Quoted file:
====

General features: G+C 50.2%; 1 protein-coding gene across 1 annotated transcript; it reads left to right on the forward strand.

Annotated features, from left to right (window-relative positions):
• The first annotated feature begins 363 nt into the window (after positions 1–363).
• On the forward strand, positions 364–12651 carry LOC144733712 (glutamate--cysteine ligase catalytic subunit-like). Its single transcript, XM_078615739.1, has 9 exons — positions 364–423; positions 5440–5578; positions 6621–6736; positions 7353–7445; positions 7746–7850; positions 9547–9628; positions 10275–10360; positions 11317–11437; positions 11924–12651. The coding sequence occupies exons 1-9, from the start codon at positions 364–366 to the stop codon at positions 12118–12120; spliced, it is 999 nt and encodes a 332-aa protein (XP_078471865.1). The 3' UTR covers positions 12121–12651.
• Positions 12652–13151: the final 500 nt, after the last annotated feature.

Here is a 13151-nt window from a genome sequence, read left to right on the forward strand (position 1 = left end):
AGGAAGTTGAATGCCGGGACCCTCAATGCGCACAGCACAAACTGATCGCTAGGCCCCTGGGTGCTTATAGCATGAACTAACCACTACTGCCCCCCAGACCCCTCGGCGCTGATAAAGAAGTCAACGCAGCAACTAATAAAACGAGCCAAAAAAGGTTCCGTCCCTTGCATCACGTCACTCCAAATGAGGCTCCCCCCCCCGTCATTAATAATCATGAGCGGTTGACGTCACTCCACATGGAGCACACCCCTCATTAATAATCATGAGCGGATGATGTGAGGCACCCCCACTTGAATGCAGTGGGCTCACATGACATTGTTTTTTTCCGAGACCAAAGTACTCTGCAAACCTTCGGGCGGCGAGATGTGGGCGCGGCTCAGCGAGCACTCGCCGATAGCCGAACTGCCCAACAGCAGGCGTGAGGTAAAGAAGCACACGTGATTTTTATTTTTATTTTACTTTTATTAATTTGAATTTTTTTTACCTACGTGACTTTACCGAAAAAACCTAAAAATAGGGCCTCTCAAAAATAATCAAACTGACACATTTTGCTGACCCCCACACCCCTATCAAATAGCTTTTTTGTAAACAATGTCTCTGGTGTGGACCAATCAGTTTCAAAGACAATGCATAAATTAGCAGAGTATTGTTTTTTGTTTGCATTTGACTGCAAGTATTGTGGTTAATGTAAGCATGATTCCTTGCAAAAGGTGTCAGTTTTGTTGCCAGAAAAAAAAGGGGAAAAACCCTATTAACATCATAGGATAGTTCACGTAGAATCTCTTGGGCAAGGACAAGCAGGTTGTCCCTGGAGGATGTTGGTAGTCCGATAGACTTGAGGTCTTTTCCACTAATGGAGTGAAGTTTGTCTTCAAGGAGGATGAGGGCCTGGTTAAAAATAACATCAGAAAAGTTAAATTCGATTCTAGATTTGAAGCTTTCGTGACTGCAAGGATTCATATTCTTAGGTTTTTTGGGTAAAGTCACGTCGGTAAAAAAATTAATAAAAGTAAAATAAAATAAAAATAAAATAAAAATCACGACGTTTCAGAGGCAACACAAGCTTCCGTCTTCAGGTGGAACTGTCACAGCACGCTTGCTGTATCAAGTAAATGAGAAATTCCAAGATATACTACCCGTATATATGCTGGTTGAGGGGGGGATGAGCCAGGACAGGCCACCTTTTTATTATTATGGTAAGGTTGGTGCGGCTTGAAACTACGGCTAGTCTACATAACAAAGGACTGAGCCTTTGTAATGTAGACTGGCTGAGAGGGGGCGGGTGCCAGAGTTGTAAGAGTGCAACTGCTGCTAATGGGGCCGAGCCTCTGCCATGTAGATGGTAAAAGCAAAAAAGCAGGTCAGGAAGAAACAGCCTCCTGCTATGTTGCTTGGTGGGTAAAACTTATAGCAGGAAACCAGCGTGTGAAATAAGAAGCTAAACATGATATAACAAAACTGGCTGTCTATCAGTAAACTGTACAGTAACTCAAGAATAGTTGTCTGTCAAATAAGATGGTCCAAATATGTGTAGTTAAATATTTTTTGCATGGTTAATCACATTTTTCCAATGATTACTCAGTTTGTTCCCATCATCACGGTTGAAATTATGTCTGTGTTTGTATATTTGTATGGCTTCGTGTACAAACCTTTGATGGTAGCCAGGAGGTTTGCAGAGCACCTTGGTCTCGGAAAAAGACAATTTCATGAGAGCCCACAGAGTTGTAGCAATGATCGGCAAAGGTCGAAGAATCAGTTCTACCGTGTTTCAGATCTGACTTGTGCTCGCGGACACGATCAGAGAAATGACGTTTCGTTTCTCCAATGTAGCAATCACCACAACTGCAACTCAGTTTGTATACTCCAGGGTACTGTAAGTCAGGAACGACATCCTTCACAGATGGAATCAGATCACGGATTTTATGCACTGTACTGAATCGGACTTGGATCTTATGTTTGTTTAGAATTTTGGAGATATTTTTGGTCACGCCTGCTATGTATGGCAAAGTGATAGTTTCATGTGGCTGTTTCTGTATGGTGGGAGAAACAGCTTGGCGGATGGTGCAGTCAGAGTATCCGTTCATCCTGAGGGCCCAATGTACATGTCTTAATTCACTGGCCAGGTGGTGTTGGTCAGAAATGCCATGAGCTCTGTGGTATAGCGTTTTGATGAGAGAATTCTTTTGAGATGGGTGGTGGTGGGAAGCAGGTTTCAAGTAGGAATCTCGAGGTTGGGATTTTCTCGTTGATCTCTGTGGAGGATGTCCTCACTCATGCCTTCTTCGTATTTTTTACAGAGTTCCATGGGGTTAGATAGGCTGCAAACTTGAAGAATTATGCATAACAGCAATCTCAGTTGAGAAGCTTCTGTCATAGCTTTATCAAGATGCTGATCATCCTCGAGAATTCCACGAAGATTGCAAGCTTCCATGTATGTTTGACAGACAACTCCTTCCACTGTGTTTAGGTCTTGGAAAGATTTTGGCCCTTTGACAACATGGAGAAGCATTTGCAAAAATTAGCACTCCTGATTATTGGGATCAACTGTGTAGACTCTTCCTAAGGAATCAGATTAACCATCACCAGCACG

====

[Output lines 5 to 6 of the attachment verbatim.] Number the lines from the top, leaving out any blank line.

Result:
• Positions 12652–13151: the final 500 nt, after the last annotated feature.

Here is a 13151-nt window from a genome sequence, read left to right on the forward strand (position 1 = left end):